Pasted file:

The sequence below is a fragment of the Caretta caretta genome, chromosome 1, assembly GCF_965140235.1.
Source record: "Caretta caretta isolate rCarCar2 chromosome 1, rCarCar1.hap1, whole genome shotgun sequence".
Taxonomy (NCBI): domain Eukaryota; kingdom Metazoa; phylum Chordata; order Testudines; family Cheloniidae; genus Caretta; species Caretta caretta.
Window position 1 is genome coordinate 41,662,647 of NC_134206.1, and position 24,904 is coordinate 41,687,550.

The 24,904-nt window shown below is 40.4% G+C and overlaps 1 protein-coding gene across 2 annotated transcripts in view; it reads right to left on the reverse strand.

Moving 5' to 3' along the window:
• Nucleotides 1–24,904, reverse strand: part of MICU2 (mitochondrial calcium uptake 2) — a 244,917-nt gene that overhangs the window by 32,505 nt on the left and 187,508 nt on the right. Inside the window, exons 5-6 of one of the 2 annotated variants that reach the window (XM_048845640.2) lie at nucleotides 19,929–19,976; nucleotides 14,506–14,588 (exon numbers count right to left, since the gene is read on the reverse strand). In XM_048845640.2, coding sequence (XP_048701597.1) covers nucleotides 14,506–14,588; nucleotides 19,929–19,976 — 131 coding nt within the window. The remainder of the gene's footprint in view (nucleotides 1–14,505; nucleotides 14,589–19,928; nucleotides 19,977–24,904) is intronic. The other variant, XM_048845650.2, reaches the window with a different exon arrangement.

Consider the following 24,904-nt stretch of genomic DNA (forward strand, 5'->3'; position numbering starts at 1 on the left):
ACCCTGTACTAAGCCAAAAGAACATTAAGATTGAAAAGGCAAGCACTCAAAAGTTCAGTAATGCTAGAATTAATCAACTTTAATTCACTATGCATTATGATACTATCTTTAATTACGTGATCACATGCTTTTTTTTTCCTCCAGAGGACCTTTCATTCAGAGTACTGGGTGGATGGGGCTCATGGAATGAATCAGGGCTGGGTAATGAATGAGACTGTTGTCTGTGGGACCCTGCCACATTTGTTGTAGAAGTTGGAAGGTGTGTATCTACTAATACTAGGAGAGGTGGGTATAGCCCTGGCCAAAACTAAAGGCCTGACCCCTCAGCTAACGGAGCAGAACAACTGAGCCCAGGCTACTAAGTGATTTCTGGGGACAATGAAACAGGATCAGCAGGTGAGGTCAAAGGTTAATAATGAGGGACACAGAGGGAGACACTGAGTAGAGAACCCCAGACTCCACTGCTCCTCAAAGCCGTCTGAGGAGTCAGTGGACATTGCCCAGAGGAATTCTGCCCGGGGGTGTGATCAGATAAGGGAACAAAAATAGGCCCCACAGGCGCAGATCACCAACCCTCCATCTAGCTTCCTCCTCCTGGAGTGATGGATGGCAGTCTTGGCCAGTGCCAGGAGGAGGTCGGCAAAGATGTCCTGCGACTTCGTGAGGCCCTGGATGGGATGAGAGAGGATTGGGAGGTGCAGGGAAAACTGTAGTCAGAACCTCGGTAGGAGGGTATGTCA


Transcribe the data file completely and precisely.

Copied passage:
The sequence below is a fragment of the Caretta caretta genome, chromosome 1, assembly GCF_965140235.1.
Source record: "Caretta caretta isolate rCarCar2 chromosome 1, rCarCar1.hap1, whole genome shotgun sequence".
Taxonomy (NCBI): domain Eukaryota; kingdom Metazoa; phylum Chordata; order Testudines; family Cheloniidae; genus Caretta; species Caretta caretta.
Window position 1 is genome coordinate 41,662,647 of NC_134206.1, and position 24,904 is coordinate 41,687,550.

The 24,904-nt window shown below is 40.4% G+C and overlaps 1 protein-coding gene across 2 annotated transcripts in view; it reads right to left on the reverse strand.

Moving 5' to 3' along the window:
• Nucleotides 1–24,904, reverse strand: part of MICU2 (mitochondrial calcium uptake 2) — a 244,917-nt gene that overhangs the window by 32,505 nt on the left and 187,508 nt on the right. Inside the window, exons 5-6 of one of the 2 annotated variants that reach the window (XM_048845640.2) lie at nucleotides 19,929–19,976; nucleotides 14,506–14,588 (exon numbers count right to left, since the gene is read on the reverse strand). In XM_048845640.2, coding sequence (XP_048701597.1) covers nucleotides 14,506–14,588; nucleotides 19,929–19,976 — 131 coding nt within the window. The remainder of the gene's footprint in view (nucleotides 1–14,505; nucleotides 14,589–19,928; nucleotides 19,977–24,904) is intronic. The other variant, XM_048845650.2, reaches the window with a different exon arrangement.

Consider the following 24,904-nt stretch of genomic DNA (forward strand, 5'->3'; position numbering starts at 1 on the left):
ACCCTGTACTAAGCCAAAAGAACATTAAGATTGAAAAGGCAAGCACTCAAAAGTTCAGTAATGCTAGAATTAATCAACTTTAATTCACTATGCATTATGATACTATCTTTAATTACGTGATCACATGCTTTTTTTTTCCTCCAGAGGACCTTTCATTCAGAGTACTGGGTGGATGGGGCTCATGGAATGAATCAGGGCTGGGTAATGAATGAGACTGTTGTCTGTGGGACCCTGCCACATTTGTTGTAGAAGTTGGAAGGTGTGTATCTACTAATACTAGGAGAGGTGGGTATAGCCCTGGCCAAAACTAAAGGCCTGACCCCTCAGCTAACGGAGCAGAACAACTGAGCCCAGGCTACTAAGTGATTTCTGGGGACAATGAAACAGGATCAGCAGGTGAGGTCAAAGGTTAATAATGAGGGACACAGAGGGAGACACTGAGTAGAGAACCCCAGACTCCACTGCTCCTCAAAGCCGTCTGAGGAGTCAGTGGACATTGCCCAGAGGAATTCTGCCCGGGGGTGTGATCAGATAAGGGAACAAAAATAGGCCCCACAGGCGCAGATCACCAACCCTCCATCTAGCTTCCTCCTCCTGGAGTGATGGATGGCAGTCTTGGCCAGTGCCAGGAGGAGGTCGGCAAAGATGTCCTGCGACTTCGTGAGGCCCTGGATGGGATGAGAGAGGATTGGGAGGTGCAGGGAAAACTGTAGTCAGAACCTCGGTAGGAGGGTATGTCA